International Post and Prenuptial Agreements

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International Post and Prenuptial Agreements Solicitors

Are they worth having?

In 2010, the pre-nuptial agreement (an agreement made before marriage) landscape of England and Wales changed forever, with the case between a German and an Italian national, living in England, Radmacher v Granatino [2010] UKSC 42

Two years earlier, The Privy Council had looked at the validity of a post-nuptial agreement (an agreement after a marriage) made by a couple who lived in the Isle of Man, MacLeod v MacLeod [2008] UKPC 64.

At present, there is no law in England and Wales that makes every marital agreement, pre- or post-nuptial, binding. The importance of the agreement is, however, (because of Radmacher) unlikely to be ignored by a subsequent divorce court, unless the circumstances in which it was negotiated can be shown to have seriously disadvantaged the economically weaker party.

The best advice to anyone entering into such an agreement is “don’t be surprised if you are broadly held to it”, and so for the past ten years lawyers have attempted to outdo each other in their negotiation and drafting of these agreements, in the hope that they may pass the test of time.

Experience has shown that a fairly negotiated agreement, if challenged through the courts, is likely to result in the economically weaker party to a marriage being limited to their needs, and if that person is an economically weaker husband, the settlement will be less generous than if he had been a wife.

The agreements do achieve a greater certainty of outcome, but do not extinguish the need for lawyers in the event of divorce, far from it.

Most of these agreements do not originate in the romantic bliss of first love; lawyers, parents and trustees are the usual promotors, as the guardians of hard earned or inherited wealth.
Occasionally there can be generosity of vision, but mostly the negotiations are led by lawyers whose belief is that the harder fought the process and the greater the number of drafts, the more certain will be the invulnerability of the final draft.

“Pre-nup Remorse” is becoming a common feature of married life in the 21st century. In the same way that many couples wake up one morning, to find the rose tinted spectacles of marriage have turned an unhealthy shade of grey, so to the pre-nup forged in love, only to be utilised in war.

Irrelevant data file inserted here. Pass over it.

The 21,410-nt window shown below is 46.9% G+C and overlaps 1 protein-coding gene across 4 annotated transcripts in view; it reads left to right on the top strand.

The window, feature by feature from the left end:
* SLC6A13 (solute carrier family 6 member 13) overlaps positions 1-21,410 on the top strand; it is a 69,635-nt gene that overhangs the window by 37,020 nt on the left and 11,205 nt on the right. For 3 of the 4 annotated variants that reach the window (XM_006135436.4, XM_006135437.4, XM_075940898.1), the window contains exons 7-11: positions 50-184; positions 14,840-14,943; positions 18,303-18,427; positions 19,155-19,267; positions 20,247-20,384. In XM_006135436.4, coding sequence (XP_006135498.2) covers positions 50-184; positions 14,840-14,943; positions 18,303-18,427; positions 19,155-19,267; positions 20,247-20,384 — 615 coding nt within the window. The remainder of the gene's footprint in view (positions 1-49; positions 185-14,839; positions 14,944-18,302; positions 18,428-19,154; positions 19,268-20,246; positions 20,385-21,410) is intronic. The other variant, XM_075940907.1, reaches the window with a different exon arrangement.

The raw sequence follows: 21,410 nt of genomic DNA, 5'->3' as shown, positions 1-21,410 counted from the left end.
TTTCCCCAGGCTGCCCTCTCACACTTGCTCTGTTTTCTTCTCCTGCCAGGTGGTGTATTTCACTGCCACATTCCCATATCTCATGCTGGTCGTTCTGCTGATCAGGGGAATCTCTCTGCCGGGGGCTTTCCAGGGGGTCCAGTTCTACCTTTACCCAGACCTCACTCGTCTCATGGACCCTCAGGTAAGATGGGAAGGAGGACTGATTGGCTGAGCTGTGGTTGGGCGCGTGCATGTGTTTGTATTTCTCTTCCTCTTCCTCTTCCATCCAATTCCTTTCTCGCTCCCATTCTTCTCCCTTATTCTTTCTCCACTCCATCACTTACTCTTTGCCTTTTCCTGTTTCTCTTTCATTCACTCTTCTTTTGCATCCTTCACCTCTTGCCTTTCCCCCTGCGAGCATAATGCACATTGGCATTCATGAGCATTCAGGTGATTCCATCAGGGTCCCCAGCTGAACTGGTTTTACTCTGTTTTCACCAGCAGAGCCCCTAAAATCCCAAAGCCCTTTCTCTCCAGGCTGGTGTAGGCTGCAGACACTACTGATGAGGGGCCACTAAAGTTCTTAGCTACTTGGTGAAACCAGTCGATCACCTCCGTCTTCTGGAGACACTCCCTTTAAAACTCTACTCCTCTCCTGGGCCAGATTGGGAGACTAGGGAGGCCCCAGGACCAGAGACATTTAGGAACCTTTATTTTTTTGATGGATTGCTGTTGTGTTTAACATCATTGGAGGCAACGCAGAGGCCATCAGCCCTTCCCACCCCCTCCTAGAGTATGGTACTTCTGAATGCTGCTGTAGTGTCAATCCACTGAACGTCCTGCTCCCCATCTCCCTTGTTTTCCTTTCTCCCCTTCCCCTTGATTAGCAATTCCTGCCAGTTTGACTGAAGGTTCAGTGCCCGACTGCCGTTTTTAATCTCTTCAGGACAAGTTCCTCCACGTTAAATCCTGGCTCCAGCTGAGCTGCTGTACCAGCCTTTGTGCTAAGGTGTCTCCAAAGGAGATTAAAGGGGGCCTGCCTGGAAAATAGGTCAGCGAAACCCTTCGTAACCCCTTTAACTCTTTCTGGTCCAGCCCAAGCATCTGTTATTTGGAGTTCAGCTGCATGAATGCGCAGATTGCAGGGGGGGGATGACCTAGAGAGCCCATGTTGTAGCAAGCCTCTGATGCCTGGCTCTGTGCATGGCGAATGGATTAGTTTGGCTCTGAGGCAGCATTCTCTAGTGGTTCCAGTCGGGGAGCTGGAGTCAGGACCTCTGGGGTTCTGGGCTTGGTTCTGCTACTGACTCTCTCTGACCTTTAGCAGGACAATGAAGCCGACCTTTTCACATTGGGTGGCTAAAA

A one-sided agreement can become very hard to live with, as it guarantees a choice between an unwelcome personal economic downturn and a resentful forced co-existence.

The geographical movement of families makes the post-nuptial agreement a valuable but underused resource. Moving country for work, the education of children or retirement, can result in a married couple becoming vulnerable to local law. A movement to England from Scotland, for example, could result in a radical shift in the financial outcome of a divorce, as would a move to China.

The Importance of 360 Degree Advice

International families or families on the move need to consider the impact of any marital agreement in the jurisdiction that they reside in, “when the music stops”. The ability to divorce changes as habitual residence is established, and for many, the country in which they live at the time of marriage will not stay constant.
Strong multi-jurisdictional advice is often essential. The pre-nuptial and post-nuptial agreements we draft frequently involve the consideration of the laws of a number of countries, and are drafted in tandem with colleagues across the world.

The Importance of Enforcement

A marital agreement may, over time, lose any value as an international family moves country.
An agreement that is binding in one country may have no value somewhere else.

The geographical location or the structuring (trusts and corporate structures) of assets may make it impossible to get hold of the assets, or income promised by the agreement.

The time to consider the enforceability of a marital agreement, not just in law but in practice, is at the time it is drafted, or before a family or their assets move jurisdiction.

On the basis that “possession is 9/10ths of the law”, some smart marital agreements ring fence part or all of the assets to ensure they are accessible if needed.


Cross jurisdictional advice and drafting of pre- and post-nuptial agreements between the following jurisdictions:

  • England and Wales, Scotland, The Channel Islands, France, Monaco , Switzerland, Israel, Kuwait, Oman , UAE, USA (California, Florida, Massachusetts New York, Texas), Australia

Advising and representing clients in respect of disputes connected to cross jurisdictional pre-nuptial agreements between England, Channel Islands, UAE, USA, Monaco and Switzerland.

Michael Rowlands is a fellow of the International Academy of Family Lawyers, and has been representing international families for over 30 years, with a particular connection with The UAE, MENA Region, North America, Japan, Switzerland and Monaco.

Talk to us

If you require further information or advice from our team of expert family lawyers, please contact a member our team by calling 0345 872 6666. Alternatively you can complete our online enquiry form and we will be in touch as soon as possible.